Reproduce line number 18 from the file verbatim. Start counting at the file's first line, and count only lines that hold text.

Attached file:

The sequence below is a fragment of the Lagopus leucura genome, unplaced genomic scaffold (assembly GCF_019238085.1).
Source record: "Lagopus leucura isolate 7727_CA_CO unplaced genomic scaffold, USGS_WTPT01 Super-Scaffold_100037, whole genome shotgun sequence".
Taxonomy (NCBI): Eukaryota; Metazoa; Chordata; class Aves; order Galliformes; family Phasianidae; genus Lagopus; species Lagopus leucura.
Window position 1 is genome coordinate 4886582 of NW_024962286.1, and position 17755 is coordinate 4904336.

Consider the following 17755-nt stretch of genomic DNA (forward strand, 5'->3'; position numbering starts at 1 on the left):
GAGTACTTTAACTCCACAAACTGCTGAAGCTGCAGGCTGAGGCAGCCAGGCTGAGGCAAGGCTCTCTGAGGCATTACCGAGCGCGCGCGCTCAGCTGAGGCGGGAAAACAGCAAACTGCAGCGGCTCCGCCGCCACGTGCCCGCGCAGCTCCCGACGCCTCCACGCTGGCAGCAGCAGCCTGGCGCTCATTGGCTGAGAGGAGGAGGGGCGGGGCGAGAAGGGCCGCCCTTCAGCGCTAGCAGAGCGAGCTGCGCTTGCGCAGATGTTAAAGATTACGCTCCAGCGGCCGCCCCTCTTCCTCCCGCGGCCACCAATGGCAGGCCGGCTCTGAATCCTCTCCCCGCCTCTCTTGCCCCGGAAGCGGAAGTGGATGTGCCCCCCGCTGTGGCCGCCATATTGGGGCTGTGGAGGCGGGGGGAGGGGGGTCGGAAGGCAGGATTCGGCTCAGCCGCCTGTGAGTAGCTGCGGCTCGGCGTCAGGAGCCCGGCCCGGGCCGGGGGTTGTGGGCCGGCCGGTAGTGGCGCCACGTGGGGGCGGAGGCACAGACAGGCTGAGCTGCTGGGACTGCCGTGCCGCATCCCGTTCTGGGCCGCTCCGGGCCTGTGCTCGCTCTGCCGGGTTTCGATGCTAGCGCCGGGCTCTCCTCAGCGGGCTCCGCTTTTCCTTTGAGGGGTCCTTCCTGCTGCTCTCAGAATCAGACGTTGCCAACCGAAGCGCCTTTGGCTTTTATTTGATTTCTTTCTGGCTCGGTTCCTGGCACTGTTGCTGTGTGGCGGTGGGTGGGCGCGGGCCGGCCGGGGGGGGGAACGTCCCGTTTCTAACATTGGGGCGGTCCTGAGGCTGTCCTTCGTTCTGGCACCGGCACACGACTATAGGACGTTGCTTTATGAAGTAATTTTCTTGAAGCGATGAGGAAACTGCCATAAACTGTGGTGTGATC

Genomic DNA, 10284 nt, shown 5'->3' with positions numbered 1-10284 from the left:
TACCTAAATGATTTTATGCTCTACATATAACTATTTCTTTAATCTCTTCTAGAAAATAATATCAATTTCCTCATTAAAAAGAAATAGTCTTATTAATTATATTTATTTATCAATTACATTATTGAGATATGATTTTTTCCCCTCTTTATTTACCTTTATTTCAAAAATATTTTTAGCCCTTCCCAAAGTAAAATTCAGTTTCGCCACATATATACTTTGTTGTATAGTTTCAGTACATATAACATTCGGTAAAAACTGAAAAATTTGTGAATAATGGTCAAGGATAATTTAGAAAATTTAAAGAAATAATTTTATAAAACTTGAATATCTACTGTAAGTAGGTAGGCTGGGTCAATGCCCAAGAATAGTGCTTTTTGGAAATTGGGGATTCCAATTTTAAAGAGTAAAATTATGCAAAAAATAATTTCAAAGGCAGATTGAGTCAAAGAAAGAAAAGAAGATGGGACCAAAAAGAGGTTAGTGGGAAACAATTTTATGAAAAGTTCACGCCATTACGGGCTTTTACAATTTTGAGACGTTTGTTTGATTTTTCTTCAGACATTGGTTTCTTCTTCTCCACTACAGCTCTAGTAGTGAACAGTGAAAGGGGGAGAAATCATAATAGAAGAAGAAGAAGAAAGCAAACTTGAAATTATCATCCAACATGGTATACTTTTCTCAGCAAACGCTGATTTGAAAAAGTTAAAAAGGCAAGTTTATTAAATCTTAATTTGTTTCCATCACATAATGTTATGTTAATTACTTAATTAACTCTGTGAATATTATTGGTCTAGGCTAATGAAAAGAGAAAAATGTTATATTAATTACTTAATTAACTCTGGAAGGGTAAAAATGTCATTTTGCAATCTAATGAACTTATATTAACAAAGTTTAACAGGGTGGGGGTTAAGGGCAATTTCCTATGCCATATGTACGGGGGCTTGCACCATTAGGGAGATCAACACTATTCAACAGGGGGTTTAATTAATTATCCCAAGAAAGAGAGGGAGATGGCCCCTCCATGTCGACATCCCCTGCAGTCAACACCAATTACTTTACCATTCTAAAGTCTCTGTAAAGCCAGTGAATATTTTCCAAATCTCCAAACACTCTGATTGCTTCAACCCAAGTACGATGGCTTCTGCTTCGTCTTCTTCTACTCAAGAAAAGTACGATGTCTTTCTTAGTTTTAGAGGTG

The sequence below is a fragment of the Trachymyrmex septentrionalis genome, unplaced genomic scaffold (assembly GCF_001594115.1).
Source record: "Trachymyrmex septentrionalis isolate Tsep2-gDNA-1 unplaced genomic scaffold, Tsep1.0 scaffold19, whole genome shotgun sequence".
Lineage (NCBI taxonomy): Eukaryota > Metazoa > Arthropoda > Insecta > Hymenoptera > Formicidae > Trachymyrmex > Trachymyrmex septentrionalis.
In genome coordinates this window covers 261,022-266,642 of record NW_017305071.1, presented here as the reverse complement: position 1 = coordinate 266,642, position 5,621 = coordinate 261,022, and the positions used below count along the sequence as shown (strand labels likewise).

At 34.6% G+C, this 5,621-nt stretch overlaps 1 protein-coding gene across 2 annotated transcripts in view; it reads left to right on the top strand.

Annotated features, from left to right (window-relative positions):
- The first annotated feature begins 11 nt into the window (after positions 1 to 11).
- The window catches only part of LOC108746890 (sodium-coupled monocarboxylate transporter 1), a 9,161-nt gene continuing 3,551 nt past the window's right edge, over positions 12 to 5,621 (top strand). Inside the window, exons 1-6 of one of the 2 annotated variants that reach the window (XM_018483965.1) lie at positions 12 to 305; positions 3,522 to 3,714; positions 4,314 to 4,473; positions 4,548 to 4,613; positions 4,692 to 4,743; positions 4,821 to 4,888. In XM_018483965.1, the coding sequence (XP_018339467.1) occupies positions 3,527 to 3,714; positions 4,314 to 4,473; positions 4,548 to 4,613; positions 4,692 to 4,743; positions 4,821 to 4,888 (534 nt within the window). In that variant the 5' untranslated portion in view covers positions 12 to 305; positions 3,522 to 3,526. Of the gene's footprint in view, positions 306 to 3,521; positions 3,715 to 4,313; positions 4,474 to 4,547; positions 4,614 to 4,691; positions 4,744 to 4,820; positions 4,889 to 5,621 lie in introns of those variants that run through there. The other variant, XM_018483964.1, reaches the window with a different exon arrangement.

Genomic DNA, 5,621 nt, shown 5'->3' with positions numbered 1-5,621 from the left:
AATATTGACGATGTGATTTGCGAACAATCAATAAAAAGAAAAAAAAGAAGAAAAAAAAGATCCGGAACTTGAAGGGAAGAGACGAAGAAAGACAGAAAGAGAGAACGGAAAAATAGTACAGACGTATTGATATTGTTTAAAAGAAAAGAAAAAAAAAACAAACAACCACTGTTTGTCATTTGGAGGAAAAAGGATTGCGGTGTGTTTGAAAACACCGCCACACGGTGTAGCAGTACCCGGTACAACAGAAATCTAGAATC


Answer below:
AATATTGACGATGTGATTTGCGAACAATCAATAAAAAGAAAAAAAAGAAGAAAAAAAAGATCCGGAACTTGAAGGGAAGAGACGAAGAAAGACAGAAAGAGAGAACGGAAAAATAGTACAGACGTATTGATATTGTTTAAAAGAAAAGAAAAAAAAAACAAACAACCACTGTTTGTCATTTGGAGGAAAAAGGATTGCGGTGTGTTTGAAAACACCGCCACACGGTGTAGCAGTACCCGGTACAACAGAAATCTAGAATC